Sainsbury’s worker sacked after TikTok video PRAISING his job goes viral

TikTok user says he was sacked by Sainsbury's over video

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Ollie Tutt, 19, says he lost his job for swearing in the recording. He can be heard saying in the clip: “If you want an easy job, just go and work at Tesco, Sainsbury and do this delivering s***.

“It is possibly the easiest job I’ve ever had – the best paying job I’ve ever had and I actually get looked after.

“I don’t do much – I just sit on the side of the road waiting to do these drops. All the customers are f*****g lovely and haven’t had an occasion where they have been an a******e.”

He added: “Don’t work in the store though, that’s s**t and boring. Seriously, if you wanna do an easy job, just do this.”

A Sainsbury’s spokesperson told BirminghamLive: “We are unable to discuss individual colleague cases.

“Any decision to review a colleague’s employment is not taken lightly and based on a range of factors.”

Out of work Ollie said: “That video got a lot more attention than I thought it would and caused a bit of a problem.

“My manager told me that the store manager didn’t really mind, but because I swore in that video it’s kind of bad for the company. Which kind of is obvious because it doesn’t look really good on them.”

He added: “It’s not a big deal – like they are a multi-billion-pound company and they care about a single video.

“Yep, you were all right about me losing my job. Go f**k yourself. I am now going to go and apply for jobs.”

The youngster says he is now worried whether or not he will be able to pay his rent.

It comes as shopper footfall across the UK continued its gradual improvement in March as consumers enjoyed their first full month free of Covid restrictions.

While all UK shopping locations enjoyed higher footfall levels than earlier in the pandemic, shopping centres saw significant improvement for the first time in 2022 as people browsed multiple stores in preparation for the summer, British Retail Consortium (BRC)-Sensormatic IQ figures show.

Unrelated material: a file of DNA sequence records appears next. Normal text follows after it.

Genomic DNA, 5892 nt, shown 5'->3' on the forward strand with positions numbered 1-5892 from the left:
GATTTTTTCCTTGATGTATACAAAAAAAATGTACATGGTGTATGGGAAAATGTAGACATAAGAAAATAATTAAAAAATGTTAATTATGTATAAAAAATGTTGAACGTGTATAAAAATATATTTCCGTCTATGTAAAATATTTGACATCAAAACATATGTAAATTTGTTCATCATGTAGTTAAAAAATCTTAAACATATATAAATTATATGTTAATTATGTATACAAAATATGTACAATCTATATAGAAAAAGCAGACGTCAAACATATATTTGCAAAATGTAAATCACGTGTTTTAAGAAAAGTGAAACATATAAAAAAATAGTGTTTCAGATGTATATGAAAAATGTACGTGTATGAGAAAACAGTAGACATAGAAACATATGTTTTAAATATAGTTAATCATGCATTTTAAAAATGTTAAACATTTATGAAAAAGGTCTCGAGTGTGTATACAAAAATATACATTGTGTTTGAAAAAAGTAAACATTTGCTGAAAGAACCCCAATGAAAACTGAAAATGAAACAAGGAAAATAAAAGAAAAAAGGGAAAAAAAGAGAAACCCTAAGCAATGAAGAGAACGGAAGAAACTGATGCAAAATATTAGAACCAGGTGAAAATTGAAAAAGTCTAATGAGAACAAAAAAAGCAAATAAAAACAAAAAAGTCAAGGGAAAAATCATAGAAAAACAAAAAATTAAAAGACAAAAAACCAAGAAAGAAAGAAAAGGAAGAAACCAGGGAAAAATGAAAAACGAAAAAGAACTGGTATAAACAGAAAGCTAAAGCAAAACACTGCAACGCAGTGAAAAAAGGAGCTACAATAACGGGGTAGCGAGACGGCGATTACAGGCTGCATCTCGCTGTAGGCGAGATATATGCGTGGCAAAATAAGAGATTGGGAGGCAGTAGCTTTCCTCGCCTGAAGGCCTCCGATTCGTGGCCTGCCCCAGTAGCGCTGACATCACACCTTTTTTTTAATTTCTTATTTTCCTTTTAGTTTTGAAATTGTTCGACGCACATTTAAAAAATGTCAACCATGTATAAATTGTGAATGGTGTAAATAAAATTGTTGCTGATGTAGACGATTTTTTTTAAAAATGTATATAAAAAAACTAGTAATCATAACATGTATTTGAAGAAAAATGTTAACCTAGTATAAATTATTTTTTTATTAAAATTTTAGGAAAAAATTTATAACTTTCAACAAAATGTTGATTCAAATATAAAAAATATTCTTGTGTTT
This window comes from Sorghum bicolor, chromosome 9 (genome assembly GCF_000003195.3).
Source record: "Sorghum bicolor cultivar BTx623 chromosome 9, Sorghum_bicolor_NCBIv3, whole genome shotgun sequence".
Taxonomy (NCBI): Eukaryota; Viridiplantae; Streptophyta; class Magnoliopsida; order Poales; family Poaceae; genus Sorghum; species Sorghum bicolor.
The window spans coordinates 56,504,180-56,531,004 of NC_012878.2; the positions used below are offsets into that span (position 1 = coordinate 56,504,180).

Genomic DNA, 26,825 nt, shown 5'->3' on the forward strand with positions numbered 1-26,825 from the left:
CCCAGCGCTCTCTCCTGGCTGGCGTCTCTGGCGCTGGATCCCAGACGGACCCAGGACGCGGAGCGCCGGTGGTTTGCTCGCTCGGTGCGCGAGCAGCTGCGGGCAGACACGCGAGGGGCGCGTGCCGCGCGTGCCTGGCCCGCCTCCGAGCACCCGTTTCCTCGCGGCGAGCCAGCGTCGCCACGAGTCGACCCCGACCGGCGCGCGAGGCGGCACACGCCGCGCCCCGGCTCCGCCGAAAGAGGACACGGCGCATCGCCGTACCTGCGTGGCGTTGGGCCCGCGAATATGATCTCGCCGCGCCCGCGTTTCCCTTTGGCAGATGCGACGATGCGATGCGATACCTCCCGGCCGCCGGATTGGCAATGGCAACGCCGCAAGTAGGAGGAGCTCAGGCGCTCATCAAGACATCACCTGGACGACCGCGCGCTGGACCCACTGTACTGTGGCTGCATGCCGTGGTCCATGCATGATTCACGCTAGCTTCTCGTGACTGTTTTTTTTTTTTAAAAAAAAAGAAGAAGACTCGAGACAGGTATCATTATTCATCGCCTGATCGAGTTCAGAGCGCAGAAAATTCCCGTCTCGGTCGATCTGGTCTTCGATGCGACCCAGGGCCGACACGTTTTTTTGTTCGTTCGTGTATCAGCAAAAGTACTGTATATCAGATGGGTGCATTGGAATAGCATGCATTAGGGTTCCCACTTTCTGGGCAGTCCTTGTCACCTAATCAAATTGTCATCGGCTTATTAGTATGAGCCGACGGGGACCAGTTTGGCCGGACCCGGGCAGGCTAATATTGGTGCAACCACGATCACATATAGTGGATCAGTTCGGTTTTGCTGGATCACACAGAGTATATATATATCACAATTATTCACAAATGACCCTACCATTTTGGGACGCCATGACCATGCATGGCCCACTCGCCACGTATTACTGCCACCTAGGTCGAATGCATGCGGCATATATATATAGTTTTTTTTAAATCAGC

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Total UK footfall was still down 15.4 percent in March on three years previously, but a 1.2 percentage point improvement from February and better than the three-month average decline of 15.9 percent.

Footfall on high streets was down 17.8 percent on March three years ago but 3.1 percentage points better than last month’s rate.

BRC chief executive, Helen Dickinson, said: “March saw another gradual improvement to footfall levels across the UK. As the first full month without coronavirus restrictions in England and Northern Ireland, consumers were able to shop with a greater sense of normality, spurred on by some spring sunshine.

“There are many challenges on the horizon as consumer confidence fell to its lowest levels in 16 months. Consumers are now feeling the effects of rising living costs, increased food and fuel prices, and are also anticipating higher energy prices from 1 April.

“The impact on retail footfall and retail sales across both stores and online is yet to be seen, but as belts continue to tighten and prices continue to rise, it will be a difficult road ahead for consumers.”

More than two-fifths (42 percent) of people expect their finances to worsen over the next three months, according to a wealth and wellbeing tracker.

LV= described its findings as the most downbeat since June 2020 when its quarterly survey began.

A similar proportion (44 percent) of the 4,000 people surveyed across the UK in March admitted their finances had already deteriorated over the previous three months.

More than half (58 percent) of people said their total monthly outgoings have increased in the past few months and 23 percent are now saving less.

Pensioners were found to be particularly likely to say their spending has increased.

Nearly two-thirds (65 percent) of retirees said their supermarket spend has increased in the past three months and 46 percent expect their finances to worsen over next three months.

The state pension and some other benefits are uprated by 3.1 percent in April, but inflation could hit a 40-year high of 8.7 percent in the fourth quarter of 2022, according to the Office for Budget Responsibility (OBR).

Clive Bolton, managing director of protection, savings and retirement at LV= said: “The results of the latest LV= wealth and wellbeing monitor highlight how the finances of millions of people are being squeezed by the large rise in the cost of living.

“The indices for savings, financial outlook and outgoings are the worst recorded since we started surveying consumers two years ago.

“Consumer sentiment had been steadily improving between spring and early autumn 2021 as the success of the vaccine programme, fall in death rates and easing of lockdown restrictions allowed life to begin to return to normal.

“However, the sharp rise in the cost of living has caused confidence to fall dramatically.”

He added that rising energy prices are becoming a significant problem for many people, particularly those who are retired.

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